Rep. Comstock offers legislation to give feds paid parental leave

Rep. Barbara Comstock (R-Va.) has offered legislation to give federal employees up to 12 weeks of paid leave for the birth, adoption or foster placement of a ch...

In today’s Federal Newscast, Rep. Barbara Comstock (R-Va.) has introduced a bill to provide for a paid parental leave program for federal employees.

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  • Rep. Barbara Comstock (R-Va.) introduced legislation providing paid parental leave for federal workers. The Federal Employees Paid Parental Leave Act of 2018 Act would give federal workers up to 12 weeks of paid leave for the birth, adoption or foster placement of a child. Currently, federal workers can take up to 12 weeks of unpaid family or medical leave in those situations. Comstock and other House Republicans and Democrats have introduced similar bills over the past decade with little success.  (NARFE)
  • The Office of Personnel Management is gearing up a new review process for agency human capital activities.  Under the new procedures, agencies are supposed to meet with OPM next year to share their human capital goals, their success stories and challenges, as well as providing OPM a status update on how they’re meeting government-wide workforce goals. The review ends with OPM feedback and recommendations.  (CHCOC)
  • The Office of Management and Budget has released initial implementation guidance to agencies on how to tackle the long-standing need for stronger program and project management practices. Among the details is the creation of a Program Mangement Improvement Officer, someone in each agency designated to lead efforts that enhance the role and practice of program management. (White House)
  • The House Intelligence Committee has passed through its annual intelligence authorization bill to the full House. The committee said the bill supports national security measures focusing on ways to counter threats from China and cyber attacks. In that vein, the measure provides for increased compensation for personnel with certain cyber skills.  (Federal News Radio)
  • The House has passed a $675 billion spending bill for the Defense Department. It now heads to the Senate, where that chamber’s appropriations committee passed a similar bill earlier this week. The White House said it generally supports the measure, but some issues may generate conflict with the administration, including a provision that would ban purchases from Chinese telecommunications suppliers. (Federal News Radio)
  • The DoD said it is ready to roll out a new pilot project that’s sure to be popular. The Pentagon said 12 commissaries across the U.S. will start selling beer and wine July 26. DoD said it hopes the availability of alcohol will increase the satisfaction of troops on base. Commissaries already sell just about every other item typically found in a grocery store. But the only places to get beer and wine on military bases are exchanges. Selling alcohol at commissaries will allow customers to eliminate an extra stop on their way home.  (Military Times)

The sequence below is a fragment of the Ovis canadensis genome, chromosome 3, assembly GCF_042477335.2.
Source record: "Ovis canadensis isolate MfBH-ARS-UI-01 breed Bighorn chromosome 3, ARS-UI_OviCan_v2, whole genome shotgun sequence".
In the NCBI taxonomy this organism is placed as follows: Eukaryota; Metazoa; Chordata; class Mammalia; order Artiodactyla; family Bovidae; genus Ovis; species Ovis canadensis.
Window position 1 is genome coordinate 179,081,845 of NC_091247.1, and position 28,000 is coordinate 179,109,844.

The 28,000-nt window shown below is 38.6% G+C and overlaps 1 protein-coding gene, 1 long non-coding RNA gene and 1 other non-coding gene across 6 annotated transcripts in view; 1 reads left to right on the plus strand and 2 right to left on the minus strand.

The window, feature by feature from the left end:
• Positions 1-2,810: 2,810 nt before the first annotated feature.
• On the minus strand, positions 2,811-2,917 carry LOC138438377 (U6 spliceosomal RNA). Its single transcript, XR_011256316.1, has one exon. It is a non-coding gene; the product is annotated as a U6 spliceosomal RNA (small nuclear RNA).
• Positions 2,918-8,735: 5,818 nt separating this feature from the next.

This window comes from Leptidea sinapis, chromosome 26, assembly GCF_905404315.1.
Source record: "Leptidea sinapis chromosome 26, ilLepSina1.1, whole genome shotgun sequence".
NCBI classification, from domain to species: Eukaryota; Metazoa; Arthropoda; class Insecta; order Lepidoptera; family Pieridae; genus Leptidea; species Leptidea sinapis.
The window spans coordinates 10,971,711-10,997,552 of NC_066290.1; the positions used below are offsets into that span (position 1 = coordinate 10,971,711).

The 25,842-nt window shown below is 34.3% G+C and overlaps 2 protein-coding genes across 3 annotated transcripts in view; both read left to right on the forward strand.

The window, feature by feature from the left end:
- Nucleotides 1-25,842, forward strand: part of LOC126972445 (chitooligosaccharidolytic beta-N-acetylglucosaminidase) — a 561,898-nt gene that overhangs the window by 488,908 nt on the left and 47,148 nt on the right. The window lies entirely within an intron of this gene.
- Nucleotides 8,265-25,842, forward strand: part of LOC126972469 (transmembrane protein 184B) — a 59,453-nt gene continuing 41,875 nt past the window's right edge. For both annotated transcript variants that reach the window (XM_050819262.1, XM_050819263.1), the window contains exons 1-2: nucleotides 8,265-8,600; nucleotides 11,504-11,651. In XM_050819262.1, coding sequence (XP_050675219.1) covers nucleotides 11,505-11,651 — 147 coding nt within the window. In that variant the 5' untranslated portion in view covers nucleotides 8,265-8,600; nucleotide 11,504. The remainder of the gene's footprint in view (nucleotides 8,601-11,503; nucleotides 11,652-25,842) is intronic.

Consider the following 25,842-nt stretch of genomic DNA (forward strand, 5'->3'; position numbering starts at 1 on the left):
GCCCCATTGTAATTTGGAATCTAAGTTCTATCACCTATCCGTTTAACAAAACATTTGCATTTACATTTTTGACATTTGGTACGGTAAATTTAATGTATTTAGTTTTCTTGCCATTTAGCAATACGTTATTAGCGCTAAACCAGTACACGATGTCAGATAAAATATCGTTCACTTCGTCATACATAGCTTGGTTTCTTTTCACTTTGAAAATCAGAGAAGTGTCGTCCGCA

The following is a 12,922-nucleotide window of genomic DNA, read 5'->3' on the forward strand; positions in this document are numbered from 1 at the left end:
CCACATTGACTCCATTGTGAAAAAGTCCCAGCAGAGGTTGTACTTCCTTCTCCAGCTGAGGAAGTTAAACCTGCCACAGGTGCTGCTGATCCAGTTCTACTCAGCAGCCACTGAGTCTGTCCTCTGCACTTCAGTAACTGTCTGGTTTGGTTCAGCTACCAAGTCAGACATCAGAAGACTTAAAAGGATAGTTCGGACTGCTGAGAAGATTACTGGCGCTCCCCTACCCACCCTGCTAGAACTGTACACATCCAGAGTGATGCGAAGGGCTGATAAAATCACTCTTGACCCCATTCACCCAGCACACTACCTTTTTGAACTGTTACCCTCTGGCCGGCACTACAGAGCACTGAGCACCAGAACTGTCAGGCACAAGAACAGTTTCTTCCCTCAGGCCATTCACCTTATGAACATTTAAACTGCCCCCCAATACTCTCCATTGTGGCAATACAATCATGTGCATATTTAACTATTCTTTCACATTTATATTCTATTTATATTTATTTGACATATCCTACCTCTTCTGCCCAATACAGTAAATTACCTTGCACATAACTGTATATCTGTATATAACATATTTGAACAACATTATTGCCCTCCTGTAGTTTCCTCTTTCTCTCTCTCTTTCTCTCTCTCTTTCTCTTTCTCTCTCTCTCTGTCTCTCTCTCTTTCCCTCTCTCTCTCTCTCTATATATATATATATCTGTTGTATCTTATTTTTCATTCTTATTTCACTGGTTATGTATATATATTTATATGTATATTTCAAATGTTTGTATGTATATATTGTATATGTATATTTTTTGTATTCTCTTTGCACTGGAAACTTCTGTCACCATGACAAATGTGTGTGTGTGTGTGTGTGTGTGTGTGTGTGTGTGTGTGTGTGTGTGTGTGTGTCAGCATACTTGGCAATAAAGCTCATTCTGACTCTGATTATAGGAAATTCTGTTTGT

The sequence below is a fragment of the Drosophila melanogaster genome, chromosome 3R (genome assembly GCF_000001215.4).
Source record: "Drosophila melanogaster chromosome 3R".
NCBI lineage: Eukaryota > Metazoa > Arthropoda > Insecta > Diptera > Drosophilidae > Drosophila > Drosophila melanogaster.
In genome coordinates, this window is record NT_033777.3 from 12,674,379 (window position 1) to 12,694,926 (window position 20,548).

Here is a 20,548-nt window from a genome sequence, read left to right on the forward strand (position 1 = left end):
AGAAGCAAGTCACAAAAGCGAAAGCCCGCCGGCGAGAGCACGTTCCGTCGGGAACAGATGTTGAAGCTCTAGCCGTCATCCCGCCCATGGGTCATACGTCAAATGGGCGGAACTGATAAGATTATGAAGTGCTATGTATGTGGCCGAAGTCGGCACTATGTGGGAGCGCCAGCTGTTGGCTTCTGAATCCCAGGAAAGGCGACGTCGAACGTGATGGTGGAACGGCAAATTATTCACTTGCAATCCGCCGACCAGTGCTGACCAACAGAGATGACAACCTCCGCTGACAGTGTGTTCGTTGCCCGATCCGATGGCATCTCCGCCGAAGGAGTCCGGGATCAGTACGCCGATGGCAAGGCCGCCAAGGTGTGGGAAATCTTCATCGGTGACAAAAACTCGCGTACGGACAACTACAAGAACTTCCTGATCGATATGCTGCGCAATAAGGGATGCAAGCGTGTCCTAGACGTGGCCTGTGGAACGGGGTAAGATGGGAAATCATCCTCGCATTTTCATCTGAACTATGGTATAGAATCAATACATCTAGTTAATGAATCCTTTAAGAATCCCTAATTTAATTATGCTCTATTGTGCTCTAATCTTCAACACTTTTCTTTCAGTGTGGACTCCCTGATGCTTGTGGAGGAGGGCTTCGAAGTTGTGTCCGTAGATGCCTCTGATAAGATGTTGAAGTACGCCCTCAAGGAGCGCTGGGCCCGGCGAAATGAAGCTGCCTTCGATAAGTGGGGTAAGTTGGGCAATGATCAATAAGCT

• The Chief Information Security Officer Council said it has created what it calls a one-stop shop for all things cyber.  A new CISO handbook aims to clarify and close any knowledge gaps on what is expected of federal IT security executives. The document includes key information and usable templates and processes that new and up-in-coming security professionals can use to improve their skill sets. The goal is to ensure all cyber executives have a foundational understanding of their responsibilities and a systematic overview of policies and regulations. (CIO)
  • The Senate passed a five-year, $867 billion farm bill that keeps a major Agriculture Department policy. The measure leaves out a work requirement for the Supplemental Nutrition Assistance Program, formerly known as food stamps, that was sought by the Trump administration. The provision is included in the agriculture bill recently passed by the House. The administration wants to move the program out of USDA entirely and put it in the Department of Health and Human Services. (Senate)
  • President Donald Trump’s choice to head the IRS outlined his priorities in confirmation hearings with the Senate Finance Committee. Charles Rettig said he is looking to modernize the agency’s aging workforce and IT systems. He also told senators he will push for critical pay authority for hard-to-fill IT jobs. Under the new tax reform law, IRS has hundreds of IT systems and forms in need of updating before the next tax season. (Federal News Radio)
  • Interior Secretary Ryan Zinke apologized and deleted the tweet of a picture that may have broken federal ethics laws. Earlier this week at a meeting of the Western Governors Association in Mount Rushmore, S.D.,  Zinke donned a pair of socks featuring a cartoon depiction of Trump, along with the president’s campaign slogan “Make America Great Again.” When he tweeted a photo of the socks on his Interior Department account, the nonpartisan group Campaign for Accountability said he had gone too far. It filed a complaint with the Office of Special Counsel claiming the tweet violated the Hatch Act, which prohibits political activity by government officials on the job. (Reuters)

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